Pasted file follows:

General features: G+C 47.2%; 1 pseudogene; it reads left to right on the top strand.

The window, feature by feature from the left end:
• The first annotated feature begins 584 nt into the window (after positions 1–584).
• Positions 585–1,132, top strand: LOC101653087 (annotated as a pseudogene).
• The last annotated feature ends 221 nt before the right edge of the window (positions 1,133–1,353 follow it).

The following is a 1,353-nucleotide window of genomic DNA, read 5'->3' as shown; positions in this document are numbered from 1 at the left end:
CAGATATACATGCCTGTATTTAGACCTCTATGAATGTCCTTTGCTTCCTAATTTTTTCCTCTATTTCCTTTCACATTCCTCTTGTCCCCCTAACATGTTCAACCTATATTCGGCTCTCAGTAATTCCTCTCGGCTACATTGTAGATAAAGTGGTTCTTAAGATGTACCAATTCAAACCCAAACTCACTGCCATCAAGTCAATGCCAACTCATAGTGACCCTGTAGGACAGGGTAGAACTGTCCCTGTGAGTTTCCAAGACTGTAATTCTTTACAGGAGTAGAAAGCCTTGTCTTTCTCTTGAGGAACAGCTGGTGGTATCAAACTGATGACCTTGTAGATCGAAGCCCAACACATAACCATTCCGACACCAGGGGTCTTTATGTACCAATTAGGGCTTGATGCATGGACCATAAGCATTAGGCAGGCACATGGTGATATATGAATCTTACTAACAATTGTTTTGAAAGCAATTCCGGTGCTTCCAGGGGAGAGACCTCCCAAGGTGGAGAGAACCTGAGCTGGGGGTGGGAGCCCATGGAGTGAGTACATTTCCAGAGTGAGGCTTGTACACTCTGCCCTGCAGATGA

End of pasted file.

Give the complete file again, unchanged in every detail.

General features: G+C 47.2%; 1 pseudogene; it reads left to right on the top strand.

The window, feature by feature from the left end:
• The first annotated feature begins 584 nt into the window (after positions 1–584).
• Positions 585–1,132, top strand: LOC101653087 (annotated as a pseudogene).
• The last annotated feature ends 221 nt before the right edge of the window (positions 1,133–1,353 follow it).

The following is a 1,353-nucleotide window of genomic DNA, read 5'->3' as shown; positions in this document are numbered from 1 at the left end:
CAGATATACATGCCTGTATTTAGACCTCTATGAATGTCCTTTGCTTCCTAATTTTTTCCTCTATTTCCTTTCACATTCCTCTTGTCCCCCTAACATGTTCAACCTATATTCGGCTCTCAGTAATTCCTCTCGGCTACATTGTAGATAAAGTGGTTCTTAAGATGTACCAATTCAAACCCAAACTCACTGCCATCAAGTCAATGCCAACTCATAGTGACCCTGTAGGACAGGGTAGAACTGTCCCTGTGAGTTTCCAAGACTGTAATTCTTTACAGGAGTAGAAAGCCTTGTCTTTCTCTTGAGGAACAGCTGGTGGTATCAAACTGATGACCTTGTAGATCGAAGCCCAACACATAACCATTCCGACACCAGGGGTCTTTATGTACCAATTAGGGCTTGATGCATGGACCATAAGCATTAGGCAGGCACATGGTGATATATGAATCTTACTAACAATTGTTTTGAAAGCAATTCCGGTGCTTCCAGGGGAGAGACCTCCCAAGGTGGAGAGAACCTGAGCTGGGGGTGGGAGCCCATGGAGTGAGTACATTTCCAGAGTGAGGCTTGTACACTCTGCCCTGCAGATGA